There's something in the water at Lake Ronkonkoma.

The Suffolk County Department of Health Services has closed the Town of Islip swimming beach there for more than 24 days this summer because of high levels of bacteria in the water. The department reopened the beach Thursday afternoon, saying water samples now meet state standards.

On a recent visit, the 300-foot-long stretch of sand at the Ronkonkoma Beach was empty, save for two lifeguards sitting under a canopy. Signs reading "beach officially closed" dotted the perimeter next to red flags planted in the sand.

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The only swimmers were a pair of Canada geese -- the very source of the E. coli that has shuttered the beach to bathers.

The state monitors the presence of E. coli up to a certain density in swimmable waters. At Lake Ronkonkoma, "the results kept going up and up and up above New York State standards" this summer, said Nancy Pierson, a senior public health sanitarian with the county Division of Environmental Quality. The bacteria levels at some points have exceeded the state maximum levels.

The feces of the ever-present Canada geese are the primary source of the E. coli, and both town and county officials say there's little that can be done to control the bird population because of federal and state regulations.

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"Canada geese are considered a migratory bird species and are protected under the Migratory Bird Treaty Act," state Department of Environmental Conservation spokesman Bill Fonda said in an email.

He said that any culling of the live goose population would require a federal permit from the U.S. Fish and Wildlife Service.

"We can't stop the birds from coming," said Islip parks Commissioner Kerry Bassett. "We comply whenever the health department has an issue, but we can't stop the birds, and the birds keep coming."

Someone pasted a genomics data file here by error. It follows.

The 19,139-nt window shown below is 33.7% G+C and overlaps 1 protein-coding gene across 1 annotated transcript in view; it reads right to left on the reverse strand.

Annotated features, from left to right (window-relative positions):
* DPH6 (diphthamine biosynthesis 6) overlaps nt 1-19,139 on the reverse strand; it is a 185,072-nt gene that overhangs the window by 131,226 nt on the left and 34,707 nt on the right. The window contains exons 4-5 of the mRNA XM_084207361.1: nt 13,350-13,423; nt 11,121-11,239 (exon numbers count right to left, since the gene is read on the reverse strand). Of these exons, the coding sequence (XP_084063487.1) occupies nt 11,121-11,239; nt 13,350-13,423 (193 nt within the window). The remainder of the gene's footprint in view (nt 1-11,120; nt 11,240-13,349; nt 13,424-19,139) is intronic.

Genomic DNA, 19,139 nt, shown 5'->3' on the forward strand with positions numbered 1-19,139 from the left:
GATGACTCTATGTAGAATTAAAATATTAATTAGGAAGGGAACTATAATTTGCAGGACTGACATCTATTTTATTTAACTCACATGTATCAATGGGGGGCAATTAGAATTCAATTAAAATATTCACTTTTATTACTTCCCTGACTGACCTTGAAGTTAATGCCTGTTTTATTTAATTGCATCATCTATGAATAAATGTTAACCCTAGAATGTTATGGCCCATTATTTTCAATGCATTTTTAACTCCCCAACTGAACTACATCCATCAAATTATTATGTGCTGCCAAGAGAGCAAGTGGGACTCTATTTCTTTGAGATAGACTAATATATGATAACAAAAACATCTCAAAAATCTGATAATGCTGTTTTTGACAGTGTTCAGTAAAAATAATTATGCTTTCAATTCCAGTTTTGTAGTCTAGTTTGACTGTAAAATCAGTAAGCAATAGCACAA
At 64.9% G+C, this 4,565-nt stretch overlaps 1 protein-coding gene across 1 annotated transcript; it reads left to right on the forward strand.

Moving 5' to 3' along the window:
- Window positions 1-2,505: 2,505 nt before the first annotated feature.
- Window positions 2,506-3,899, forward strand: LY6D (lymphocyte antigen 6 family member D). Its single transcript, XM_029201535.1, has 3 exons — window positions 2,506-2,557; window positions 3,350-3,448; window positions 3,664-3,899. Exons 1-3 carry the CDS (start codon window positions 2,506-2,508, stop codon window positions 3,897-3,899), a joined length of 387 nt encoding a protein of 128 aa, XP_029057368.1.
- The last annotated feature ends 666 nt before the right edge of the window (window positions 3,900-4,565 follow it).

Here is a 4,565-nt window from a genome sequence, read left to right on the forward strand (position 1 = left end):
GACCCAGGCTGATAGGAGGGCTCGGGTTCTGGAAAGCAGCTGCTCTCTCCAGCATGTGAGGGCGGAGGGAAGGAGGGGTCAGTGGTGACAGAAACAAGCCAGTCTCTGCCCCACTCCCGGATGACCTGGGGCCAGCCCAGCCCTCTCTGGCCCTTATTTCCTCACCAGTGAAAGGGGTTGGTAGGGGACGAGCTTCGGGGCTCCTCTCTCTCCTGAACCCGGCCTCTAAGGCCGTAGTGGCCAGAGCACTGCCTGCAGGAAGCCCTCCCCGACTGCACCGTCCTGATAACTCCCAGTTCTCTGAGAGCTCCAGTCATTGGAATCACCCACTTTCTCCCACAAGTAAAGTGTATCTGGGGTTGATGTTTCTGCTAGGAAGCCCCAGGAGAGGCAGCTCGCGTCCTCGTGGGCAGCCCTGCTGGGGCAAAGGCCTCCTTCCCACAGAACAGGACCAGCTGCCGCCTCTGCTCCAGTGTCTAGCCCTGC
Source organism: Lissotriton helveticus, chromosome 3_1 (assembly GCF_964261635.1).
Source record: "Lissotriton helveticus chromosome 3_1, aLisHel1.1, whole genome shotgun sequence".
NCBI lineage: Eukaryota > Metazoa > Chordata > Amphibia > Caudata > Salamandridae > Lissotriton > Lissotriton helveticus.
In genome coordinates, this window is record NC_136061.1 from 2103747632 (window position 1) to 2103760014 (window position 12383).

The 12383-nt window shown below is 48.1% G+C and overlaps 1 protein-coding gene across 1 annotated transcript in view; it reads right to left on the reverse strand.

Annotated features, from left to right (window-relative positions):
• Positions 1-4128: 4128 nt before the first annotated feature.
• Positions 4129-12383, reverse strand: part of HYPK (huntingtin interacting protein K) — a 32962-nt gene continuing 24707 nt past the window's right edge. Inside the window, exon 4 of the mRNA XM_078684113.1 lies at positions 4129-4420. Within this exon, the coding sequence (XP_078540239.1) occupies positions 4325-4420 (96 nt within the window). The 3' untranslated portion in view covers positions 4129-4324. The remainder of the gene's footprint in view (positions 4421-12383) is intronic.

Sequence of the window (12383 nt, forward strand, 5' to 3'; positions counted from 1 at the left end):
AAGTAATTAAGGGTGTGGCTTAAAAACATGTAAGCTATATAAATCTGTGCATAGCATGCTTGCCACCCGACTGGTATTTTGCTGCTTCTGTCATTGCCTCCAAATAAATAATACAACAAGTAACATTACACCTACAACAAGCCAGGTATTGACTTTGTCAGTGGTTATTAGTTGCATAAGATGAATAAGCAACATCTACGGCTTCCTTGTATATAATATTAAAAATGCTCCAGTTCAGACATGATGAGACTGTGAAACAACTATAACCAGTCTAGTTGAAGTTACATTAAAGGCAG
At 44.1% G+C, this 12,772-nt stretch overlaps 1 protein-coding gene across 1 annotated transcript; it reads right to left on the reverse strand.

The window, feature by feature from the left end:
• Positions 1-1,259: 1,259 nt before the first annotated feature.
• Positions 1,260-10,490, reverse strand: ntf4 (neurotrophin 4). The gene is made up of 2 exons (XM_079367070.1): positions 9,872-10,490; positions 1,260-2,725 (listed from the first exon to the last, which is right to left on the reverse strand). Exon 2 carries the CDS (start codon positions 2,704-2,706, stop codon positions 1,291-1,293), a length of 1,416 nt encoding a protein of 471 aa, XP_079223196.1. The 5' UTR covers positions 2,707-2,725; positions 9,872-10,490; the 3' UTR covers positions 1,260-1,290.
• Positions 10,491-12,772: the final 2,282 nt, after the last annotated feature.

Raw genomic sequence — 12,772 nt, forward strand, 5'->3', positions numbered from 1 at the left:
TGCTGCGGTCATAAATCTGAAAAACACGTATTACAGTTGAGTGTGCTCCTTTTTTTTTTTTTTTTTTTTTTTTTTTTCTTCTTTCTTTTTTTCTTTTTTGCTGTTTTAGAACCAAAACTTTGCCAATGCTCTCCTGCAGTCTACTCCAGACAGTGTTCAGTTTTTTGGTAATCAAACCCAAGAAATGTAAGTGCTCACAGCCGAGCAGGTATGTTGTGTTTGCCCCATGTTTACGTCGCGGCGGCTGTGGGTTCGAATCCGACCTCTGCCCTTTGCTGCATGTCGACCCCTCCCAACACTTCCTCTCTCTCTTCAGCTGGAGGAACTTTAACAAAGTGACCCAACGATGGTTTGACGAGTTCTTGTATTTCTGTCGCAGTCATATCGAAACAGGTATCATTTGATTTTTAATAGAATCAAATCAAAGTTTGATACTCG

Prolonged exposure to E. coli bacteria can result in gastrointestinal problems, rashes and pink eye, particularly for small children and the elderly, Pierson said. No health problems have been reported to the county during the days when swimming was allowed in Lake Ronkonkoma this summer, she added.

The Ronkonkoma beach has had the most closures this summer of the 190 beaches that the county health department monitors, Pierson said. The closure was in effect from June 23 through July 2, July 5 through July 10, and again on July 12 through Thursday morning.

In 2014 the beach was closed for four days on two separate occasions because of elevated levels of E. coli and the more dangerous blue-green algae, or cyanobacteria, which can affect a person's nervous system. In 2013 the beach was closed for 17 days, including 10 days for E. coli and seven days for cyanobacteria.

Suffolk County maintains a beach hotline at 631-852-5822 and an online map at that lists current beach closures.